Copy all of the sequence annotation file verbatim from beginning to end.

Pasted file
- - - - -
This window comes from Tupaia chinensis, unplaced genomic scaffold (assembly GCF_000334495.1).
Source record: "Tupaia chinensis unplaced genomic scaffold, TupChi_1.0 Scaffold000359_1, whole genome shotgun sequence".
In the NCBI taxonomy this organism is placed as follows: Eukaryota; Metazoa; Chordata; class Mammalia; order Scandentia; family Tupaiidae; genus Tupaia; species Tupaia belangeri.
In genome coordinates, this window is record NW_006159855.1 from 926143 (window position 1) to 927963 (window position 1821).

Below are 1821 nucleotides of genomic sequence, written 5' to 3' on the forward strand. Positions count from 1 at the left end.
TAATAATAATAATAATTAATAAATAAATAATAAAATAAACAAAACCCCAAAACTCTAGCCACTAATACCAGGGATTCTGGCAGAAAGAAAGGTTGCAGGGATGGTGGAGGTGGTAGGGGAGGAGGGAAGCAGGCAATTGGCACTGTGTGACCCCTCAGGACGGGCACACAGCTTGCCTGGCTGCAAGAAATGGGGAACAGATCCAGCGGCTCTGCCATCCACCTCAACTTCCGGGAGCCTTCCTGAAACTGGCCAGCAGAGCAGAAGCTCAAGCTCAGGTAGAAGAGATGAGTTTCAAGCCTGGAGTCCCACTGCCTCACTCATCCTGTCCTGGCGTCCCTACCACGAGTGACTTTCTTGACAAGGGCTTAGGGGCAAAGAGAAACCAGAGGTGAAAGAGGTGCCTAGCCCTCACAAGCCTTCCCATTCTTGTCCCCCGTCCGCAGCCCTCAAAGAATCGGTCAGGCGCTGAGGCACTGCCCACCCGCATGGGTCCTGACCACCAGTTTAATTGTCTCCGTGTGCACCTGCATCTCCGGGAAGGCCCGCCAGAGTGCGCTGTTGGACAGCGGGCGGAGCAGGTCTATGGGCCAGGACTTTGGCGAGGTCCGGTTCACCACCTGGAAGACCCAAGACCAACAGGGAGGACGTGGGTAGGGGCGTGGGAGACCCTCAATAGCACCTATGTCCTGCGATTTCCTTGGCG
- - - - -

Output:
This window comes from Tupaia chinensis, unplaced genomic scaffold (assembly GCF_000334495.1).
Source record: "Tupaia chinensis unplaced genomic scaffold, TupChi_1.0 Scaffold000359_1, whole genome shotgun sequence".
In the NCBI taxonomy this organism is placed as follows: Eukaryota; Metazoa; Chordata; class Mammalia; order Scandentia; family Tupaiidae; genus Tupaia; species Tupaia belangeri.
In genome coordinates, this window is record NW_006159855.1 from 926143 (window position 1) to 927963 (window position 1821).

Below are 1821 nucleotides of genomic sequence, written 5' to 3' on the forward strand. Positions count from 1 at the left end.
TAATAATAATAATAATTAATAAATAAATAATAAAATAAACAAAACCCCAAAACTCTAGCCACTAATACCAGGGATTCTGGCAGAAAGAAAGGTTGCAGGGATGGTGGAGGTGGTAGGGGAGGAGGGAAGCAGGCAATTGGCACTGTGTGACCCCTCAGGACGGGCACACAGCTTGCCTGGCTGCAAGAAATGGGGAACAGATCCAGCGGCTCTGCCATCCACCTCAACTTCCGGGAGCCTTCCTGAAACTGGCCAGCAGAGCAGAAGCTCAAGCTCAGGTAGAAGAGATGAGTTTCAAGCCTGGAGTCCCACTGCCTCACTCATCCTGTCCTGGCGTCCCTACCACGAGTGACTTTCTTGACAAGGGCTTAGGGGCAAAGAGAAACCAGAGGTGAAAGAGGTGCCTAGCCCTCACAAGCCTTCCCATTCTTGTCCCCCGTCCGCAGCCCTCAAAGAATCGGTCAGGCGCTGAGGCACTGCCCACCCGCATGGGTCCTGACCACCAGTTTAATTGTCTCCGTGTGCACCTGCATCTCCGGGAAGGCCCGCCAGAGTGCGCTGTTGGACAGCGGGCGGAGCAGGTCTATGGGCCAGGACTTTGGCGAGGTCCGGTTCACCACCTGGAAGACCCAAGACCAACAGGGAGGACGTGGGTAGGGGCGTGGGAGACCCTCAATAGCACCTATGTCCTGCGATTTCCTTGGCG